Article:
Prolonged antiresorptive activity of zoledronate: A randomized, controlled trial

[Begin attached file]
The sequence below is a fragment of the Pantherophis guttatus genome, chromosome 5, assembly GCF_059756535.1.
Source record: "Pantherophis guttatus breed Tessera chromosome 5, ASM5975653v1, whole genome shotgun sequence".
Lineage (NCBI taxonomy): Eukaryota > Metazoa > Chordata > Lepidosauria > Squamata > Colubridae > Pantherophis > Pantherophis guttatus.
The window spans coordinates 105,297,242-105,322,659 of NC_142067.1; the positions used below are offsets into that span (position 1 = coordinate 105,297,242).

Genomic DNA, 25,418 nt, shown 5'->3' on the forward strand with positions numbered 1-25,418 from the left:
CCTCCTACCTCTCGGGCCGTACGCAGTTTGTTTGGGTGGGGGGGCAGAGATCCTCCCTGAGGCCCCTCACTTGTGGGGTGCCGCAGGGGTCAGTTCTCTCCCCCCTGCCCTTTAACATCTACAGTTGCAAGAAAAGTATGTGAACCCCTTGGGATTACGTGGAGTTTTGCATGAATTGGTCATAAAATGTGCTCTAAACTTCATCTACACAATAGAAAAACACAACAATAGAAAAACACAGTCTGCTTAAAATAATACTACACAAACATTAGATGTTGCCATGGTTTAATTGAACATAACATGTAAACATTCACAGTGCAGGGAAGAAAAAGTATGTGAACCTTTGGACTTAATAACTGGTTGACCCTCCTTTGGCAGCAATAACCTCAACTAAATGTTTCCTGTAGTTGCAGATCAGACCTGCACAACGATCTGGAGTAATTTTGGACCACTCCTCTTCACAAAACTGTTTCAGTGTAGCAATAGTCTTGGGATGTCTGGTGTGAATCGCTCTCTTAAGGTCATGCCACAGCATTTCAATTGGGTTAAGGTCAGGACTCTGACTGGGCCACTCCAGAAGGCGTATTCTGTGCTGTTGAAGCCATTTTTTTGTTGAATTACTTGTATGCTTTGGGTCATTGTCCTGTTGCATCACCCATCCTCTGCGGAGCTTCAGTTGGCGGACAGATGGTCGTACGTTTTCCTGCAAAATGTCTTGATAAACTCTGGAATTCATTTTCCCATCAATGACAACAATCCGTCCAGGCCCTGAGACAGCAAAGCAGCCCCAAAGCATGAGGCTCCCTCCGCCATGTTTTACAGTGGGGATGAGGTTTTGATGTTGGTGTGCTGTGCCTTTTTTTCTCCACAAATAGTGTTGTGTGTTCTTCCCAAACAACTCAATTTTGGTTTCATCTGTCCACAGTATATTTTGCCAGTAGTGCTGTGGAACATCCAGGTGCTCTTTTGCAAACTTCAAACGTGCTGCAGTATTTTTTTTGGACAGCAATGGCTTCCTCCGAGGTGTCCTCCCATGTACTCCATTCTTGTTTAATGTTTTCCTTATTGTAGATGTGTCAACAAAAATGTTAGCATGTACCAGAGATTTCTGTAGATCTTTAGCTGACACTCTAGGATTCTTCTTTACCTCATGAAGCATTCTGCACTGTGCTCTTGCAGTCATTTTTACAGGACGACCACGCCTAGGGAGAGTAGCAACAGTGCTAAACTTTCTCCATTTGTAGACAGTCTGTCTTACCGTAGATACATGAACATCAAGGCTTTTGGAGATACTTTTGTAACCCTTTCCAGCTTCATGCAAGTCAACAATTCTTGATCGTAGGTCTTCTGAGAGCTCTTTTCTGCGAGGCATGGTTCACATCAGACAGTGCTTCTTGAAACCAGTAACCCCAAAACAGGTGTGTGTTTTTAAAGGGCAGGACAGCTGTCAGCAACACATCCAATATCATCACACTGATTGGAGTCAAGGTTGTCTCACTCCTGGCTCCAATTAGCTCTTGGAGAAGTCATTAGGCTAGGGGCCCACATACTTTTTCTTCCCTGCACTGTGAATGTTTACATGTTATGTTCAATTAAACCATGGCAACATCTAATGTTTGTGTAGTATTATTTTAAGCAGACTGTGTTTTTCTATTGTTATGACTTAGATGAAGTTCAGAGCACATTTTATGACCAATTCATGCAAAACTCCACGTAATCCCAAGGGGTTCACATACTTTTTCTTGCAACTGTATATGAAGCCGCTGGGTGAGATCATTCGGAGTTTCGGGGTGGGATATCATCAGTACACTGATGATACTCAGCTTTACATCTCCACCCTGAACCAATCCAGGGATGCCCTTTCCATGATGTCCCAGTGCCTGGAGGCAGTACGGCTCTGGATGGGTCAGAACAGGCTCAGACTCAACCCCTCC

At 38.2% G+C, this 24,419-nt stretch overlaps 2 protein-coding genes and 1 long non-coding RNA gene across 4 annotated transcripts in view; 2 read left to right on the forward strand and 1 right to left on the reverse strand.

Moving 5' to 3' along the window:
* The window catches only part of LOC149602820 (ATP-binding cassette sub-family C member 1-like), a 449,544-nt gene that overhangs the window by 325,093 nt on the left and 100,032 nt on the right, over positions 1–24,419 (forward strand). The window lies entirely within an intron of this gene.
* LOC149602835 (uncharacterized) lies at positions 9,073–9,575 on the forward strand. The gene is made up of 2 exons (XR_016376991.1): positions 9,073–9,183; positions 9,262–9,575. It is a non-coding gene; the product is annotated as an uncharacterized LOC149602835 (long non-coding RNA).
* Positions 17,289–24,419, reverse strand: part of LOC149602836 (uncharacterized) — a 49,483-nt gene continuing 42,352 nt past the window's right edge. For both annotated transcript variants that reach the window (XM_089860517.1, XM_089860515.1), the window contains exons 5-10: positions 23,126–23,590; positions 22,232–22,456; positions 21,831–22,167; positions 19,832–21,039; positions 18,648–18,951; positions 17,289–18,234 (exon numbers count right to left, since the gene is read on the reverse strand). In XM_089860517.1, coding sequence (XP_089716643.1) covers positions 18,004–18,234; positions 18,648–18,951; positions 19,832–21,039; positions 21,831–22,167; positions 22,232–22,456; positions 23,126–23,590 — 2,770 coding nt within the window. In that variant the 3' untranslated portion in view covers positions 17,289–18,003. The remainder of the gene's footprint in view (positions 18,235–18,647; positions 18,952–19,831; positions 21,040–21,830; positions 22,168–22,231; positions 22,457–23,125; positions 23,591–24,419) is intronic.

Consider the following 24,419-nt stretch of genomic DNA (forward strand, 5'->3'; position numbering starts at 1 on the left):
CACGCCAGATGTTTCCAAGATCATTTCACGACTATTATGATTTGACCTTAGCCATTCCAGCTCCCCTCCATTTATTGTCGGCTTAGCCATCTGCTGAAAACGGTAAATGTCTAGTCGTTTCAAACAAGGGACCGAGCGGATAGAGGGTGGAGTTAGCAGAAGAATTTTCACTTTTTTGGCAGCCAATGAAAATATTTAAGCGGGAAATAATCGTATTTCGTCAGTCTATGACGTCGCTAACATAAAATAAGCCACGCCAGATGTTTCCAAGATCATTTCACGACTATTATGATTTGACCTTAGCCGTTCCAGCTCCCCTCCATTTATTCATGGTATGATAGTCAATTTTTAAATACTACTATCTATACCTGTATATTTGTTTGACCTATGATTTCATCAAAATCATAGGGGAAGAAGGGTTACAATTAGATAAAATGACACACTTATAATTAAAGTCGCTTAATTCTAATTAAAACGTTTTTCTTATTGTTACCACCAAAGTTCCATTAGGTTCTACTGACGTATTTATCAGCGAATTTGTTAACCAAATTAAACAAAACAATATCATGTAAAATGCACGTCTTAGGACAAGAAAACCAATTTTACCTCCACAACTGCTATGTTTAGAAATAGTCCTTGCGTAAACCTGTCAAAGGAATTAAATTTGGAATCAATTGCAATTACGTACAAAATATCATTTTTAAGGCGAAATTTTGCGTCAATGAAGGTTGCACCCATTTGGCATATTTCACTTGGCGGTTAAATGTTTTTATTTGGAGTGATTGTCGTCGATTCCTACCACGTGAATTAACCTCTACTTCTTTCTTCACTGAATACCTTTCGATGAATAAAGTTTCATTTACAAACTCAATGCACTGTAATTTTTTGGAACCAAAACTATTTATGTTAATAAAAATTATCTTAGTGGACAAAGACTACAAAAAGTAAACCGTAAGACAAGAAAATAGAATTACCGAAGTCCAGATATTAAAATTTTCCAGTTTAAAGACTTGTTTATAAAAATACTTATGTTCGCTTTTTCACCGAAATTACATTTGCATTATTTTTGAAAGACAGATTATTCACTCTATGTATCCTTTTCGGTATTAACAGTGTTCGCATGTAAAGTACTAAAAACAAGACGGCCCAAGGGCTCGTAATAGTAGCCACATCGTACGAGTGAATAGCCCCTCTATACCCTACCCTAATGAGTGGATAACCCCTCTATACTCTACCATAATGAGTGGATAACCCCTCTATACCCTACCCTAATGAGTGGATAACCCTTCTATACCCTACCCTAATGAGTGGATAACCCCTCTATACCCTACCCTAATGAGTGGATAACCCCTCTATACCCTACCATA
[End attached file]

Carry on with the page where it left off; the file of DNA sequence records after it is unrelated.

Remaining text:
Annual intravenous administration of 5 mg of zoledronate decreases fracture risk over 3 years. The optimal dosing interval of 5 mg of zoledronate is not known. In order to determine the duration of the antiresorptive action of a single 5-mg dose of intravenous zoledronate, we conducted a 3-year double-blind, randomized, placebo-controlled trial in a volunteer sample of 50 postmenopausal women with osteopenia. The coprimary endpoints were the bone turnover markers β-C-terminal telopeptide of type I collagen (β-CTX) and serum procollagen type-I N-terminal propeptide (P1NP). Secondary endpoints were bone mineral density (BMD) at the lumbar spine, total hip, and total body. After 3 years, mean (95% confidence interval) levels of serum β-CTX and P1NP were 44% (27–60) and 40% (24%–56%) lower in the zoledronate group (p < .001 versus placebo for each marker). BMD was higher in the zoledronate group than in the placebo group by an average of 6.8% (4.6%–9.1%) at the lumbar spine, 4.0% (1.8%–6.3%) at the total hip, and 2.0% (0.9%–3.0%) at the total body (p < .001 for each skeletal site). Between-group differences in markers of bone turnover and BMD were stable from 12 to 36 months. These data demonstrate that the antiresorptive effects of a single 5-mg dose of zoledronate are sustained for 3 years; clinical trials to investigate the antifracture efficacy of dosing intervals longer than 1 year are justified. © 2010 American Society for Bone and Mineral Research.